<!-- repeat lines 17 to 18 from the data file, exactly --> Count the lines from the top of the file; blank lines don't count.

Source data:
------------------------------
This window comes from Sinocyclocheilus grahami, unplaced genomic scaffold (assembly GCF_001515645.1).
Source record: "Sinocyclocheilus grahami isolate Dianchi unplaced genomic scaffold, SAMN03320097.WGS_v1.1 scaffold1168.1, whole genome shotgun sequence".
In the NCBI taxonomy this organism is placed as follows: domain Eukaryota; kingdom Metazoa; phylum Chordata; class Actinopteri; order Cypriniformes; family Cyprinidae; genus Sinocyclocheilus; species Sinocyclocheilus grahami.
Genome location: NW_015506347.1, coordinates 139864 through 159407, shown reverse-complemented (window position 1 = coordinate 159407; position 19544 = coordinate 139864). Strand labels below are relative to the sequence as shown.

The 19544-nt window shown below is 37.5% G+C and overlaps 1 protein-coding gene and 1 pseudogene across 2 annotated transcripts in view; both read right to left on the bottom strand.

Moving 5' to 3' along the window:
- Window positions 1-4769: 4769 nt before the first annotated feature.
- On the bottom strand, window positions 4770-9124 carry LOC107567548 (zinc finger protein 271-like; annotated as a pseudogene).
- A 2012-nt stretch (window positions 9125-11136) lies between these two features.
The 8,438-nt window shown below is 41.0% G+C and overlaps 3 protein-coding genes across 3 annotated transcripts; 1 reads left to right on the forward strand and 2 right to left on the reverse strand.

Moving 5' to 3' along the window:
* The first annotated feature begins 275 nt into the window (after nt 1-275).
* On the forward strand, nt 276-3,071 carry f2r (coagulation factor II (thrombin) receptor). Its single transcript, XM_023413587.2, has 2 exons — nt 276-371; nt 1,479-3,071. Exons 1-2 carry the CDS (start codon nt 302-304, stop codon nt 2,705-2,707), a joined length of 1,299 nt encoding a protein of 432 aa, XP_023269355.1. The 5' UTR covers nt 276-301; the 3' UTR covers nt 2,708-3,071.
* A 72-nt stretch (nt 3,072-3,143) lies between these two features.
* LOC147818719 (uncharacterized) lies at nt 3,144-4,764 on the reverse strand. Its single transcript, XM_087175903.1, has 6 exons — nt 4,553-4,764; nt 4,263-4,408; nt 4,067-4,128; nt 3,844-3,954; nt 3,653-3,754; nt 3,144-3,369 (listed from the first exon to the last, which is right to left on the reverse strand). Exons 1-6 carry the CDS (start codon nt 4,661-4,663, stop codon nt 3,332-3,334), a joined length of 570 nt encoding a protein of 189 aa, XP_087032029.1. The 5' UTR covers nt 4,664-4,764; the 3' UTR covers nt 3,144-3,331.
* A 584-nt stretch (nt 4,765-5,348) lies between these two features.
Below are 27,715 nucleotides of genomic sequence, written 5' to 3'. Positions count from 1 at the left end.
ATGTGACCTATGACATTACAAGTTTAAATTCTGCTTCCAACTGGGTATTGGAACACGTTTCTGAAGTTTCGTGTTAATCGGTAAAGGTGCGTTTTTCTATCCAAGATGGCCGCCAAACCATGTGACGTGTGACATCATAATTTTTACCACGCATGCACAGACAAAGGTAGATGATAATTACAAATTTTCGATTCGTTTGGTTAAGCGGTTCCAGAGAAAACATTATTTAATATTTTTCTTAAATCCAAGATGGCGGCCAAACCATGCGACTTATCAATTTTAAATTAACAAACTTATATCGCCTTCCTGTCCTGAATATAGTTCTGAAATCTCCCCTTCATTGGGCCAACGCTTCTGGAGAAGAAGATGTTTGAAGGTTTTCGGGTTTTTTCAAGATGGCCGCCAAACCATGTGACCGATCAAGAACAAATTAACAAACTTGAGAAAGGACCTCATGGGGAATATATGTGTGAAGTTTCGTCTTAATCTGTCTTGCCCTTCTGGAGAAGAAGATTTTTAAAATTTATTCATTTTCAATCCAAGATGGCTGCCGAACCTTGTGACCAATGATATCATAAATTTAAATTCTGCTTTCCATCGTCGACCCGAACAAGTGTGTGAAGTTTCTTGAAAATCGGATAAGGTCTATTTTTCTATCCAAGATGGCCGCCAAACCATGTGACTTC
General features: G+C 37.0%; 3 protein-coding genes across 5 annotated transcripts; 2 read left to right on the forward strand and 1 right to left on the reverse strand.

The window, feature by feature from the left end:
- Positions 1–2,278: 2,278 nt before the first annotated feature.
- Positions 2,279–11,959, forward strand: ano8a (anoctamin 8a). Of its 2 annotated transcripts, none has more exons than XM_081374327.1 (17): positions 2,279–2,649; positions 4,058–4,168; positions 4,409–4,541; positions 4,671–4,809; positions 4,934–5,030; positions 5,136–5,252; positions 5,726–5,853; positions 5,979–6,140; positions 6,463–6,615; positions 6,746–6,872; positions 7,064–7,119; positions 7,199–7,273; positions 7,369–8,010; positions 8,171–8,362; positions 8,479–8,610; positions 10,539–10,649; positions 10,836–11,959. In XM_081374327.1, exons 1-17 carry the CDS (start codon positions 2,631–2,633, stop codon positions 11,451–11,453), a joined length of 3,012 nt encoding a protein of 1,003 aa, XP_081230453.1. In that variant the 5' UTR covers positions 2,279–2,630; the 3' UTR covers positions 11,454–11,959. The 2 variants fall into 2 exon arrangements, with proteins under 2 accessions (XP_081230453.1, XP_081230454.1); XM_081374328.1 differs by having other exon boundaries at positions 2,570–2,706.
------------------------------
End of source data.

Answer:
Below are 27,715 nucleotides of genomic sequence, written 5' to 3'. Positions count from 1 at the left end.
ATGTGACCTATGACATTACAAGTTTAAATTCTGCTTCCAACTGGGTATTGGAACACGTTTCTGAAGTTTCGTGTTAATCGGTAAAGGTGCGTTTTTCTATCCAAGATGGCCGCCAAACCATGTGACGTGTGACATCATAATTTTTACCACGCATGCACAGACAAAGGTAGATGATAATTACAAATTTTCGATTCGTTTGGTTAAGCGGTTCCAGAGAAAACATTATTTAATATTTTTCTTAAATCCAAGATGGCGGCCAAACCATGCGACTTATCAATTTTAAATTAACAAACTTATATCGCCTTCCTGTCCTGAATATAGTTCTGAAATCTCCCCTTCATTGGGCCAACGCTTCTGGAGAAGAAGATGTTTGAAGGTTTTCGGGTTTTTTCAAGATGGCCGCCAAACCATGTGACCGATCAAGAACAAATTAACAAACTTGAGAAAGGACCTCATGGGGAATATATGTGTGAAGTTTCGTCTTAATCTGTCTTGCCCTTCTGGAGAAGAAGATTTTTAAAATTTATTCATTTTCAATCCAAGATGGCTGCCGAACCTTGTGACCAATGATATCATAAATTTAAATTCTGCTTTCCATCGTCGACCCGAACAAGTGTGTGAAGTTTCTTGAAAATCGGATAAGGTCTATTTTTCTATCCAAGATGGCCGCCAAACCATGTGACTTC